51. If they are using PKI then I would guess the risk to be a Man in the Middle attack. If the data to the card includes a time stamp then a replay attack should be difficult.

  52. Before freaking out about NFC creditcard technology, lets actually think about what's going on inside those cards. 1) You cannot actually read "creditcard data", like on those swipe type (magstripe) cards – there's a chip inside the card that encrypts the PAN and PIN of your card based on charged amount and other stuff. That chip actually uses the payment terminal as an intermediary when communicating with a payment system. All of the information that goes into the card and out to the payment system is encrypted. In other words, until this encryption scheme is not cracked, it can be considered safe. 2) Even if you build a device that communicates with a NFC creditcard, that gives you very little. You also would need to find an acquirer bank that will accept a transaction from an unauthorized device. And believe me, it is tough and expensive business. So, I can realy guarantee you, that, if such theft will ever be accomplished, it will probably be one off. 3) If you were thinking, that you could make a transaction by "channeling" from an NFC creditcard into a legit payment terminal, well, there is a protection too. So, if you were thinking to make a living out of stealing creditcard data from NFC cards – just get a job. If you are just an owner – stop freaking out and spending money on silly stuff like that bag in the video.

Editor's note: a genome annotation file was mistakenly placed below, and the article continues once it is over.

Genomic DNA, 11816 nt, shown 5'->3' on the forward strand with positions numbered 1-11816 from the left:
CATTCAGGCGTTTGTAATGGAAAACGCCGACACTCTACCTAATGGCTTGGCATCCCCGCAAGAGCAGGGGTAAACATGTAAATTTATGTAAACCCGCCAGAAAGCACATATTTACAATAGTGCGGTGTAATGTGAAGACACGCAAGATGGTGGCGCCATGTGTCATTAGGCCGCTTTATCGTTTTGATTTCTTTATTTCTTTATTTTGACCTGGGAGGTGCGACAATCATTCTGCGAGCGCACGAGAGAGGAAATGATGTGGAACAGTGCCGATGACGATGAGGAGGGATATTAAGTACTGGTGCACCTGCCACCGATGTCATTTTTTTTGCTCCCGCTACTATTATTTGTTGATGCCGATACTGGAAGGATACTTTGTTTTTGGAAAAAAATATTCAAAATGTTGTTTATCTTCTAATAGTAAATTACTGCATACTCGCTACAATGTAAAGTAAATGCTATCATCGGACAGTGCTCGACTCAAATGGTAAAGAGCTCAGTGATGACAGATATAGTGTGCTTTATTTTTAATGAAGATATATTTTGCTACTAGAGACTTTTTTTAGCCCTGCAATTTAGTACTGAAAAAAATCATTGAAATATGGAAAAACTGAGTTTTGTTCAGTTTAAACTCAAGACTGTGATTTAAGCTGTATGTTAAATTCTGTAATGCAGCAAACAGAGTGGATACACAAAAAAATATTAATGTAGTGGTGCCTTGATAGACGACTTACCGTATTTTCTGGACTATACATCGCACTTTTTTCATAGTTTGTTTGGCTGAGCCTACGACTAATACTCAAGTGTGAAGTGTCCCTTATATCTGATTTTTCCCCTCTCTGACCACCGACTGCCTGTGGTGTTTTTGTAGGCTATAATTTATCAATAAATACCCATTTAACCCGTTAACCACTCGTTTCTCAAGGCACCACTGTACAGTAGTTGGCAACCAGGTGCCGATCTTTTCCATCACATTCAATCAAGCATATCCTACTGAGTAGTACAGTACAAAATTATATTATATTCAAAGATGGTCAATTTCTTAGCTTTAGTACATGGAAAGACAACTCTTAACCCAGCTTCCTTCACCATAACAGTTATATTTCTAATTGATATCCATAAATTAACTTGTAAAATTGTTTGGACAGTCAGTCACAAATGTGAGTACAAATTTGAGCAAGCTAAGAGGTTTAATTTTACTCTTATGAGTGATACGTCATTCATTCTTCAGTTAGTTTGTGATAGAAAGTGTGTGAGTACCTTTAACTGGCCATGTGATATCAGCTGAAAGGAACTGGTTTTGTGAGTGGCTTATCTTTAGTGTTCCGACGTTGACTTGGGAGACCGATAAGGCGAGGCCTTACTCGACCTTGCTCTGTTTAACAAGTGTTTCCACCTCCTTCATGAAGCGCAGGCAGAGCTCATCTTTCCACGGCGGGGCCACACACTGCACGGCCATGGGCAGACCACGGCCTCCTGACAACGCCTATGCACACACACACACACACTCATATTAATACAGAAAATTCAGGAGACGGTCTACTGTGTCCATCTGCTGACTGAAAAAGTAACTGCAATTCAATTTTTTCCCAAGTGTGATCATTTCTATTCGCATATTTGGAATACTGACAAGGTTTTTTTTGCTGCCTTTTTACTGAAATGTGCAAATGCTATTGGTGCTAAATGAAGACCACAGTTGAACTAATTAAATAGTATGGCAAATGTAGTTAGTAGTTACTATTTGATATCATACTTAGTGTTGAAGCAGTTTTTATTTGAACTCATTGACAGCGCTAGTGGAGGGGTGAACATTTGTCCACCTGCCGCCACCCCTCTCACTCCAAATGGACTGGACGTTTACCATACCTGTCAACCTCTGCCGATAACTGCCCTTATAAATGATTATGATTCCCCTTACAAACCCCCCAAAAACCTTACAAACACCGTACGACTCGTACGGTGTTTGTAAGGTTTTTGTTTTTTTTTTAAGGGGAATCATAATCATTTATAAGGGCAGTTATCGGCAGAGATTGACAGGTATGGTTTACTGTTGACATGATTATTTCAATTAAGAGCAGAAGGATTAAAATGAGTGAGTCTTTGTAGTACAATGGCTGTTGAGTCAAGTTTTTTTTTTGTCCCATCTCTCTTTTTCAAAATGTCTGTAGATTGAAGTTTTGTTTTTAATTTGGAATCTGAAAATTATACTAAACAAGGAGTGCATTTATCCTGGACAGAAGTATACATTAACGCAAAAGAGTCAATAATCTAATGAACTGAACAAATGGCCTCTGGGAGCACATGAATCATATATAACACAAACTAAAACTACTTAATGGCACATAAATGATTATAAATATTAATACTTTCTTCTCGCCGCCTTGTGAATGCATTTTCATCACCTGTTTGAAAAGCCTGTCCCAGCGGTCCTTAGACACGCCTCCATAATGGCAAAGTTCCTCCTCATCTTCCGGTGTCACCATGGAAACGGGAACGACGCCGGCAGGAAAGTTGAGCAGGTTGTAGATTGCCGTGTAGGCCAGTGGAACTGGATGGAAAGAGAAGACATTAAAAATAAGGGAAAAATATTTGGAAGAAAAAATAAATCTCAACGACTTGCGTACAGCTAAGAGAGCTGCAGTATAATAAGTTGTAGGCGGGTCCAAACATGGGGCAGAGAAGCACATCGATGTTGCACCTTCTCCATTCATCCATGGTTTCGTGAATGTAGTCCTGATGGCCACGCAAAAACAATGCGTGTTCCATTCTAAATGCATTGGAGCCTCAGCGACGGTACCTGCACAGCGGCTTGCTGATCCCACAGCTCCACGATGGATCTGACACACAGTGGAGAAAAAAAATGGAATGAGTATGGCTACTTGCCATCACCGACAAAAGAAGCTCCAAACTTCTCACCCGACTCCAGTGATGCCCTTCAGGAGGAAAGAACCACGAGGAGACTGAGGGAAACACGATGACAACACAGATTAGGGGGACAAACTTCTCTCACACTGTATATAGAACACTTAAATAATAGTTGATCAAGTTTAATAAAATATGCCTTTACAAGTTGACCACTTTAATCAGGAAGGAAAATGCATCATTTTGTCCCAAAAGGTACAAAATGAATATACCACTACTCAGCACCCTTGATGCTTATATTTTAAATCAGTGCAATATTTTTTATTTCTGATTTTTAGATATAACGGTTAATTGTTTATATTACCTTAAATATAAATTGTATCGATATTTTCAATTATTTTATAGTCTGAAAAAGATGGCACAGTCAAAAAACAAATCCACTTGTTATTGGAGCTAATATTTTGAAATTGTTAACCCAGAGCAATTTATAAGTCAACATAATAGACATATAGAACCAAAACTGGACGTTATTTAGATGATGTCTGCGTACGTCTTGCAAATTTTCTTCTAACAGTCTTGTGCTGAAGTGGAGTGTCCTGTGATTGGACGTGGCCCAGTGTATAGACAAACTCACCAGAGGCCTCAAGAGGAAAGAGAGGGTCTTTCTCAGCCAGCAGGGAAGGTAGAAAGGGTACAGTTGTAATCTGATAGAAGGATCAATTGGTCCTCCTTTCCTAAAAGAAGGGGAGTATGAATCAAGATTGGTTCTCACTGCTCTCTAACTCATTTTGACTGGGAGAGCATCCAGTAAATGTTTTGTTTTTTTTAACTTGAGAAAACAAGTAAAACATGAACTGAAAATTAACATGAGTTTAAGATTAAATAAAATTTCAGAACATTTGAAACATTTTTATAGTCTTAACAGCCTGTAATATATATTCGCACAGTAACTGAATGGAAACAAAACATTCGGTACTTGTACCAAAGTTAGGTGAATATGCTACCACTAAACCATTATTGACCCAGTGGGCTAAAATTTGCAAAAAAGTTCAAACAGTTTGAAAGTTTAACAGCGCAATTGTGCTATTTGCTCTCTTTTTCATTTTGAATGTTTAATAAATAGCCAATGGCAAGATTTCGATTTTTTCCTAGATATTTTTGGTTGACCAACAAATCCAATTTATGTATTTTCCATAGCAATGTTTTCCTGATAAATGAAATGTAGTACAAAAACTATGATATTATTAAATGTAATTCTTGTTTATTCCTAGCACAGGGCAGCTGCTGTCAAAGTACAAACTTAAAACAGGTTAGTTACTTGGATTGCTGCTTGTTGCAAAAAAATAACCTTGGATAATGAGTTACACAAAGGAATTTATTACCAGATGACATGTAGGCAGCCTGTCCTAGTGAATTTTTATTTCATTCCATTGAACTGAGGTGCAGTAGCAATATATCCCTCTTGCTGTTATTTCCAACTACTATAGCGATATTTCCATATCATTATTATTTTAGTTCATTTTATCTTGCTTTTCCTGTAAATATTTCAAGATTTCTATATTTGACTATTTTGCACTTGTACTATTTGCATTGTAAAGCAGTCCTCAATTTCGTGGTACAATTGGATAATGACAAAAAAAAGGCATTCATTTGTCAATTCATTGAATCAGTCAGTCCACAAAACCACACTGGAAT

53. i know that (at least SOME) Rfid readers can read multiple things at the same time, as the library where I live use RFID in the books, and on the self-service machine you can stack the books and it reads them fine